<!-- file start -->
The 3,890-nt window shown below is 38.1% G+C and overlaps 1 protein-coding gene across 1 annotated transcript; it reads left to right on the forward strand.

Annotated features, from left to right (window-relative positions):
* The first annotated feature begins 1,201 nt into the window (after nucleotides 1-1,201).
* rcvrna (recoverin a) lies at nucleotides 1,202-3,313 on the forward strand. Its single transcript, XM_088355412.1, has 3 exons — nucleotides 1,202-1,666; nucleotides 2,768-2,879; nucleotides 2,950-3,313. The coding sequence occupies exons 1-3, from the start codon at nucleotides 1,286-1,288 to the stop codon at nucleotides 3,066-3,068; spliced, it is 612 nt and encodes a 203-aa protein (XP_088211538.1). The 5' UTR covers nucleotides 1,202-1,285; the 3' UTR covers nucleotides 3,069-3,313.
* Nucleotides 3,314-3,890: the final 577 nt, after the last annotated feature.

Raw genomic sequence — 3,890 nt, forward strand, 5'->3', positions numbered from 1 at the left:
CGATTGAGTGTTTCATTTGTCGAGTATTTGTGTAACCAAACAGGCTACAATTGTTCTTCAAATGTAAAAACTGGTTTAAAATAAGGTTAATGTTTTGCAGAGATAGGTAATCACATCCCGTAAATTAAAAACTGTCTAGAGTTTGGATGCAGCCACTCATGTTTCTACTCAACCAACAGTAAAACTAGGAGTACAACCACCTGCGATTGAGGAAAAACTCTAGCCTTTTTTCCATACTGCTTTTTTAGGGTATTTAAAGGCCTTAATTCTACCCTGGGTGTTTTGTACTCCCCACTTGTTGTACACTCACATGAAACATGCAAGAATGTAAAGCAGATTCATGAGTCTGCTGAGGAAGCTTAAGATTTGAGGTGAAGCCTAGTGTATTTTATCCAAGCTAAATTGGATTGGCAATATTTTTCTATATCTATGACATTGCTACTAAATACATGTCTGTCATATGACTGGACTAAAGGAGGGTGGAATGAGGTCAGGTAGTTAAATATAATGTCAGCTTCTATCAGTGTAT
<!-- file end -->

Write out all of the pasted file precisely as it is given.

The 3,890-nt window shown below is 38.1% G+C and overlaps 1 protein-coding gene across 1 annotated transcript; it reads left to right on the forward strand.

Annotated features, from left to right (window-relative positions):
* The first annotated feature begins 1,201 nt into the window (after nucleotides 1-1,201).
* rcvrna (recoverin a) lies at nucleotides 1,202-3,313 on the forward strand. Its single transcript, XM_088355412.1, has 3 exons — nucleotides 1,202-1,666; nucleotides 2,768-2,879; nucleotides 2,950-3,313. The coding sequence occupies exons 1-3, from the start codon at nucleotides 1,286-1,288 to the stop codon at nucleotides 3,066-3,068; spliced, it is 612 nt and encodes a 203-aa protein (XP_088211538.1). The 5' UTR covers nucleotides 1,202-1,285; the 3' UTR covers nucleotides 3,069-3,313.
* Nucleotides 3,314-3,890: the final 577 nt, after the last annotated feature.

Raw genomic sequence — 3,890 nt, forward strand, 5'->3', positions numbered from 1 at the left:
CGATTGAGTGTTTCATTTGTCGAGTATTTGTGTAACCAAACAGGCTACAATTGTTCTTCAAATGTAAAAACTGGTTTAAAATAAGGTTAATGTTTTGCAGAGATAGGTAATCACATCCCGTAAATTAAAAACTGTCTAGAGTTTGGATGCAGCCACTCATGTTTCTACTCAACCAACAGTAAAACTAGGAGTACAACCACCTGCGATTGAGGAAAAACTCTAGCCTTTTTTCCATACTGCTTTTTTAGGGTATTTAAAGGCCTTAATTCTACCCTGGGTGTTTTGTACTCCCCACTTGTTGTACACTCACATGAAACATGCAAGAATGTAAAGCAGATTCATGAGTCTGCTGAGGAAGCTTAAGATTTGAGGTGAAGCCTAGTGTATTTTATCCAAGCTAAATTGGATTGGCAATATTTTTCTATATCTATGACATTGCTACTAAATACATGTCTGTCATATGACTGGACTAAAGGAGGGTGGAATGAGGTCAGGTAGTTAAATATAATGTCAGCTTCTATCAGTGTAT